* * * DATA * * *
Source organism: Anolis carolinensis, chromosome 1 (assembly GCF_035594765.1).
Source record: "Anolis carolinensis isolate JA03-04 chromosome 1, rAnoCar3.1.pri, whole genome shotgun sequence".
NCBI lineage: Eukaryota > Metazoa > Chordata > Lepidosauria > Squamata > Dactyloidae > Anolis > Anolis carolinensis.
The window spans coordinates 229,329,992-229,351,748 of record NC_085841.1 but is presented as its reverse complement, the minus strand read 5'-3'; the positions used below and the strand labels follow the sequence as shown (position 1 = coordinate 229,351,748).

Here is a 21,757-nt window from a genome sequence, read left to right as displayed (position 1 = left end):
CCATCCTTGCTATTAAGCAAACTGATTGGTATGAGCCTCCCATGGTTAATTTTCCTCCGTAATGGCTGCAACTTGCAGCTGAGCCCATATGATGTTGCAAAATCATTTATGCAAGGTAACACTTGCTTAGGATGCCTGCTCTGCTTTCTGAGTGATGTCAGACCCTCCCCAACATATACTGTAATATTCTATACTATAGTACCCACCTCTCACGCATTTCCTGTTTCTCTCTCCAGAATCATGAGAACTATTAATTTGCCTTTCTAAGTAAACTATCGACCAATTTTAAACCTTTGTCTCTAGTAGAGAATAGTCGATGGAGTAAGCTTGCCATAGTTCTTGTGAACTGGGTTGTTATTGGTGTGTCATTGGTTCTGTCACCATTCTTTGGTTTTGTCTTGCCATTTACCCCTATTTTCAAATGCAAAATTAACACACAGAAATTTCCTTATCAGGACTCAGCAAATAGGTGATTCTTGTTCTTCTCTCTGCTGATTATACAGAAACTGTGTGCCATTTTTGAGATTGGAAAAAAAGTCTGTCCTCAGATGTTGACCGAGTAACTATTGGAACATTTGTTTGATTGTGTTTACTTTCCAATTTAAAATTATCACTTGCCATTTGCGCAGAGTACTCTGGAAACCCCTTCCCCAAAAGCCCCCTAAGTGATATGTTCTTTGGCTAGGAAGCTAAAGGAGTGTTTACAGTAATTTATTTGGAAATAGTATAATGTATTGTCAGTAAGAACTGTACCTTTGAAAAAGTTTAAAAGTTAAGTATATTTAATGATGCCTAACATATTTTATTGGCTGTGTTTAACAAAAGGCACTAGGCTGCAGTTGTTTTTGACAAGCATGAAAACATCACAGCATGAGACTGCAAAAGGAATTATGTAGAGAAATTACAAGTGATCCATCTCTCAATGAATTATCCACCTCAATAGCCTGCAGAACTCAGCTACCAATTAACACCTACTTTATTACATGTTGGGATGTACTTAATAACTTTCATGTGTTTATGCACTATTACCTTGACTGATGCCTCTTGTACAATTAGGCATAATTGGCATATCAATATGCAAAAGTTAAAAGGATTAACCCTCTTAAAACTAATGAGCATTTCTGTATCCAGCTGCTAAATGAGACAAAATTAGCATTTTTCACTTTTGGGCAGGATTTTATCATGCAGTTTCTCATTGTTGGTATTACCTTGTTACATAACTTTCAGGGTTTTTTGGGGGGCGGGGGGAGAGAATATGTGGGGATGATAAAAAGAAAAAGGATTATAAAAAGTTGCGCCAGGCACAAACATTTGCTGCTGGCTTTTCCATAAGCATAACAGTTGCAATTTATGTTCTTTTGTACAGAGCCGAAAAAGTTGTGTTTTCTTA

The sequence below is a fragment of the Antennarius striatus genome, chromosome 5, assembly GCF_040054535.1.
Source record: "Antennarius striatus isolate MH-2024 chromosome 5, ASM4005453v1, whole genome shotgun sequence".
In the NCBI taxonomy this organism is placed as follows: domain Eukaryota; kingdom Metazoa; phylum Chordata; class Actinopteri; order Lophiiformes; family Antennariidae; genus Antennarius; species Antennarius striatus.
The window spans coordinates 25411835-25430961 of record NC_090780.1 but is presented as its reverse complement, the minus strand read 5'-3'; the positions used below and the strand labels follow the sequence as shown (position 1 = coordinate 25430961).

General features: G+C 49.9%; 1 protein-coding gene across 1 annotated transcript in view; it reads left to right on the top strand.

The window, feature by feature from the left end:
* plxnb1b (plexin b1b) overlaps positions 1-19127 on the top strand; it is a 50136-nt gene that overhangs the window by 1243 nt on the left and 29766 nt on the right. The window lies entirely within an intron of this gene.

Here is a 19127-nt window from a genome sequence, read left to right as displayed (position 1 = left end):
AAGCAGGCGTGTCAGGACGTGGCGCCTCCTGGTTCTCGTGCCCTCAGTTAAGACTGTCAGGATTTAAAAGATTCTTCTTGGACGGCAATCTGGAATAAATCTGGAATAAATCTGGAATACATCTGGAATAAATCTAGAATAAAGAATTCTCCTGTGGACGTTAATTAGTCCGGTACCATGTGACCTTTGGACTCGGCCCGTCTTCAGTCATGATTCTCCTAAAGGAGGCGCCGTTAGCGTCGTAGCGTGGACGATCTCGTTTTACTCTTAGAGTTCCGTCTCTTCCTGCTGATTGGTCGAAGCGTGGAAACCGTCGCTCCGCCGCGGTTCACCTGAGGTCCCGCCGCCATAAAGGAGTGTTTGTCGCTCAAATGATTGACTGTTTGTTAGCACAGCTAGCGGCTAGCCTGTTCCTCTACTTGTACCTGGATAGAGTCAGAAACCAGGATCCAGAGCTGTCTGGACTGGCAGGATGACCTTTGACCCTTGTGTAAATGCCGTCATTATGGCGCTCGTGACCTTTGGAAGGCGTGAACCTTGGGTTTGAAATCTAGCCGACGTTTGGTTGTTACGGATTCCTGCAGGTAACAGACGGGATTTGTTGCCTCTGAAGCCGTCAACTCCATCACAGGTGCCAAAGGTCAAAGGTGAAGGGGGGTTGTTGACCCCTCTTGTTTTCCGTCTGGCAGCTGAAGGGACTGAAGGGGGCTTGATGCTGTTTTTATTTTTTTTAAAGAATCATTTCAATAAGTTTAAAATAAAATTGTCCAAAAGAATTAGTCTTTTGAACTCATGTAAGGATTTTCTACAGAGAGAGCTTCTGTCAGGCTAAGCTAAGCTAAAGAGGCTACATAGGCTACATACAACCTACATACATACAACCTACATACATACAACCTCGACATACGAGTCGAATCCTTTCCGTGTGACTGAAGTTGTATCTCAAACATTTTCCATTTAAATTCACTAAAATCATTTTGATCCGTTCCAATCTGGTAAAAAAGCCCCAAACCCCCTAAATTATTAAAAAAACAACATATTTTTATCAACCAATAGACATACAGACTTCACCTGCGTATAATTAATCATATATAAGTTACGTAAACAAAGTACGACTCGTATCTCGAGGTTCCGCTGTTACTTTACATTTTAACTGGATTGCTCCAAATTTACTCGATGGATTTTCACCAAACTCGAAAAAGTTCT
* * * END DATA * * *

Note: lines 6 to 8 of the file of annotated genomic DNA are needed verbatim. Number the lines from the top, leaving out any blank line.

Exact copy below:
CCATCCTTGCTATTAAGCAAACTGATTGGTATGAGCCTCCCATGGTTAATTTTCCTCCGTAATGGCTGCAACTTGCAGCTGAGCCCATATGATGTTGCAAAATCATTTATGCAAGGTAACACTTGCTTAGGATGCCTGCTCTGCTTTCTGAGTGATGTCAGACCCTCCCCAACATATACTGTAATATTCTATACTATAGTACCCACCTCTCACGCATTTCCTGTTTCTCTCTCCAGAATCATGAGAACTATTAATTTGCCTTTCTAAGTAAACTATCGACCAATTTTAAACCTTTGTCTCTAGTAGAGAATAGTCGATGGAGTAAGCTTGCCATAGTTCTTGTGAACTGGGTTGTTATTGGTGTGTCATTGGTTCTGTCACCATTCTTTGGTTTTGTCTTGCCATTTACCCCTATTTTCAAATGCAAAATTAACACACAGAAATTTCCTTATCAGGACTCAGCAAATAGGTGATTCTTGTTCTTCTCTCTGCTGATTATACAGAAACTGTGTGCCATTTTTGAGATTGGAAAAAAAGTCTGTCCTCAGATGTTGACCGAGTAACTATTGGAACATTTGTTTGATTGTGTTTACTTTCCAATTTAAAATTATCACTTGCCATTTGCGCAGAGTACTCTGGAAACCCCTTCCCCAAAAGCCCCCTAAGTGATATGTTCTTTGGCTAGGAAGCTAAAGGAGTGTTTACAGTAATTTATTTGGAAATAGTATAATGTATTGTCAGTAAGAACTGTACCTTTGAAAAAGTTTAAAAGTTAAGTATATTTAATGATGCCTAACATATTTTATTGGCTGTGTTTAACAAAAGGCACTAGGCTGCAGTTGTTTTTGACAAGCATGAAAACATCACAGCATGAGACTGCAAAAGGAATTATGTAGAGAAATTACAAGTGATCCATCTCTCAATGAATTATCCACCTCAATAGCCTGCAGAACTCAGCTACCAATTAACACCTACTTTATTACATGTTGGGATGTACTTAATAACTTTCATGTGTTTATGCACTATTACCTTGACTGATGCCTCTTGTACAATTAGGCATAATTGGCATATCAATATGCAAAAGTTAAAAGGATTAACCCTCTTAAAACTAATGAGCATTTCTGTATCCAGCTGCTAAATGAGACAAAATTAGCATTTTTCACTTTTGGGCAGGATTTTATCATGCAGTTTCTCATTGTTGGTATTACCTTGTTACATAACTTTCAGGGTTTTTTGGGGGGCGGGGGGAGAGAATATGTGGGGATGATAAAAAGAAAAAGGATTATAAAAAGTTGCGCCAGGCACAAACATTTGCTGCTGGCTTTTCCATAAGCATAACAGTTGCAATTTATGTTCTTTTGTACAGAGCCGAAAAAGTTGTGTTTTCTTA

The sequence below is a fragment of the Antennarius striatus genome, chromosome 5, assembly GCF_040054535.1.
Source record: "Antennarius striatus isolate MH-2024 chromosome 5, ASM4005453v1, whole genome shotgun sequence".